QUOTE OF THE NOW

"To face ourselves - that's the hard thing. The imagination - that's God's gift, to make the act of self-examination bearable." (Six Degrees of Separation)

Saturday, March 10, 2012

Seasons such as these: Lear is still pretty frickin' relevant

I love Shakespeare. My beloved grandfather taught English Literature and specialized in Shakespeare and Chaucer, so I grew up associating them with him--if he loved them, they must be good. I collected cheap paperbacks of the plays, or sat in the library reading them from big heavy tomes until my parents bought me a big brick that contained all the plays. I took out videos and records from the library--I have fond memories of sitting against my bunk bed, headphones on, lost in one Shakespeare record or another.




King Lear was my favorite tragedy, maybe because I was taken to see Akira Kurosawa's Ran at age 12 and was mesmerized by it.*


Right now my dad and I are watching one of my fave series: Slings and Arrows (2003-07). It's a dramedy about a Shakespeare festival and all the shenanigans going on behind the scenes, starring a mix of comedians and stage alumni. We've begun season three where the cast is putting on King Lear.

For those who might not know the story, it's about a vain King who drives away the people who truly care for him, and then is betrayed by the whack jobs he put his faith in. He's eventually thrown out, poor, into a terrible storm that reflects his mental state.

If you have a 1:41 minutes, watch this short scene where the old actor playing Lear describes the storm, and Lear's sudden insight:


Being a tragedy, this sudden insight comes too late. But what a beautiful speech! Gives me les shivers. Especially in this time of arrogant Wall Street execs, and people losing their jobs and being foreclosed on. It still resonates. And on a metaphorical level too--it made me think of the people I know who are weathering personal storms.


Poor naked wretches, whereso'er you are,
That bide the pelting of this pitiless storm,
How shall your houseless heads and unfed sides,
Your loop'd and window'd raggedness, defend you
From seasons such as these? O, I have ta'en
Too little care of this! Take physic, pomp;
Expose thyself to feel what wretches feel,
That thou mayst shake the superflux to them,
And show the heavens more just.



Modern translation from the No Fear series: Poor homeless creatures suffering this storm, wherever you are, how will you survive a night like this with no roof over your heads, no fat on your sides to keep you warm, and only rags for clothes? When I was king I didn’t do enough to help you. Powerful men, take your medicine by learning about hardship. Go out and feel what the impoverished feel. Then you can give them your extra wealth and make the world more fair.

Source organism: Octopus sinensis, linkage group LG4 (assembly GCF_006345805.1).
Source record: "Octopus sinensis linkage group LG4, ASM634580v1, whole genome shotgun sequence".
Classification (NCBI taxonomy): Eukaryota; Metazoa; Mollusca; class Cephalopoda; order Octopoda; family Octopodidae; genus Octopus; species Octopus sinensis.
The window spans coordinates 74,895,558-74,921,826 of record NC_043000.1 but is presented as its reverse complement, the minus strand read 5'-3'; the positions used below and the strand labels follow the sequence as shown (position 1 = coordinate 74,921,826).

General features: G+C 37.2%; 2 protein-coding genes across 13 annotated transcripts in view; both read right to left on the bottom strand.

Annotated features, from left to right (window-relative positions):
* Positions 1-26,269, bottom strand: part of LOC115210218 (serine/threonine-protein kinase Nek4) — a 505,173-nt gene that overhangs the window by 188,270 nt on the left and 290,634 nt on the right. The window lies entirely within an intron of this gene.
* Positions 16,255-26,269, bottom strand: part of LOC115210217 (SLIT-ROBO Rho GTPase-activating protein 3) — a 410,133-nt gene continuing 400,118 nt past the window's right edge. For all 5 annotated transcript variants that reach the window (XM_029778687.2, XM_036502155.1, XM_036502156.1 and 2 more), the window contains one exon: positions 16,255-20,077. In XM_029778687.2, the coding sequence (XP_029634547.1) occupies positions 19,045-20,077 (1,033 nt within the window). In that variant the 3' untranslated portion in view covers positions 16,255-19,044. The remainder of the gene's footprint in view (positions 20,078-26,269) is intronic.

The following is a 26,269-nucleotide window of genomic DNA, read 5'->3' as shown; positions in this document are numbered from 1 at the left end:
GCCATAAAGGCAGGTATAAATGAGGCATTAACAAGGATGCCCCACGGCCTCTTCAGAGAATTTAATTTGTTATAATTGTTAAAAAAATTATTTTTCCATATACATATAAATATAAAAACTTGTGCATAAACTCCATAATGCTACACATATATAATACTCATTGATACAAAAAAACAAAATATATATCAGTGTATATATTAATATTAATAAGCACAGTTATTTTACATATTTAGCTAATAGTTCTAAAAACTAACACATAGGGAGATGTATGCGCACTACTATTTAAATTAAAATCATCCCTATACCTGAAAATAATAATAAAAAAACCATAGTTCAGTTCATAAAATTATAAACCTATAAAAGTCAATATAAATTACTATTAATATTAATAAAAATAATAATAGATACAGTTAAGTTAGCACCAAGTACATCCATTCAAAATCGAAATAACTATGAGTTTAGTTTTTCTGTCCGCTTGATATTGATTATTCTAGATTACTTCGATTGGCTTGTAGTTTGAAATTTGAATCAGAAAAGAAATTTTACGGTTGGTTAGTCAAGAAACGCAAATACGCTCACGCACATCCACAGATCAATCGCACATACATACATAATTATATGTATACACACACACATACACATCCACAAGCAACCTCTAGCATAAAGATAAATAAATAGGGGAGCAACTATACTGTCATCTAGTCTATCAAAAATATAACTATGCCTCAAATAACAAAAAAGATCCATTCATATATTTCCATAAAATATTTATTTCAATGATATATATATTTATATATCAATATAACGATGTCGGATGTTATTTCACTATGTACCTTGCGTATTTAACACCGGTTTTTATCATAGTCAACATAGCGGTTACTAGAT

_______
* Other takes on Lear: Has anyone read Moore's Fool? Is it good? Smiley's Thousand Acres is supposed to be good, but I've only watched the movie, one night in passing, on TV. It got abysmal reviews but I stayed with it.

6 comments:

Judie said...

WoW. Goose pimples abound.

Robena Grant said...

I'm a huge Shakespeare fan and have seen plays in the park in Washington DC, to festival productions, and open air theaters around the country, but one of the best, well...no, two of the best productions I've seen were by Sir Ian McKellan. One was in the early eighties at the Westwood Playhouse in Los Angeles: Acting Shakespeare. McKellan was alone on stage, and his performance and anecdotes gave me chills. I then saw him perform Richard 111, at UCLA. Awesome.
Thanks for bringing those memories forefront. : )

BarbN said...

I have 'Fool' but haven't read it yet-- I wanted to re-read Lear first, and then I never got around to it. Maybe I will put it back on the 'to be read' list. I think of Lear more often than any of Old Will's plays, that character type is so prevalent. My dad was a Lear.

Judy,Judy,Judy. said...

Such a simple thought that brings a storm of thoughts. Imagine Trump forced out of his home. Would he then still force people all over the world out of their homes so he could build golf courses?
See, I look at him and at Maddox and the Bushes and I can't see them reforming even if they had to live a while in abject poverty.

London Mabel said...

@Judie - Ooh good it's not just me then!

@Robena - Oh. My. Days. How fantastic! I loved McKellen's Richard III, in the movie version. Such a good play. Jealous!!

@BarbN - Hmm... interesting! I'll have to be on the lookout.

@JJJ - Perhaps the problem is that inherent in royalty/nobility was the idea that you have subjects/farmers who are your responsibility. Capitalism freed up the land, and it freed up rich people from having this sense. :-(

widdershins said...

Every summer we have 'Bard on the Beach' here. It's worth a ferry ride to come and watch an excellent company strut their stuff.
http://www.bardonthebeach.org/

Reading

Hold Me Tight: Seven Conversations for a Lifetime of Love
Les années douces : Volume 1
Back on the Rez
My Stroke of Insight: A Brain Scientist's Personal Journey
Stupeur et tremblements
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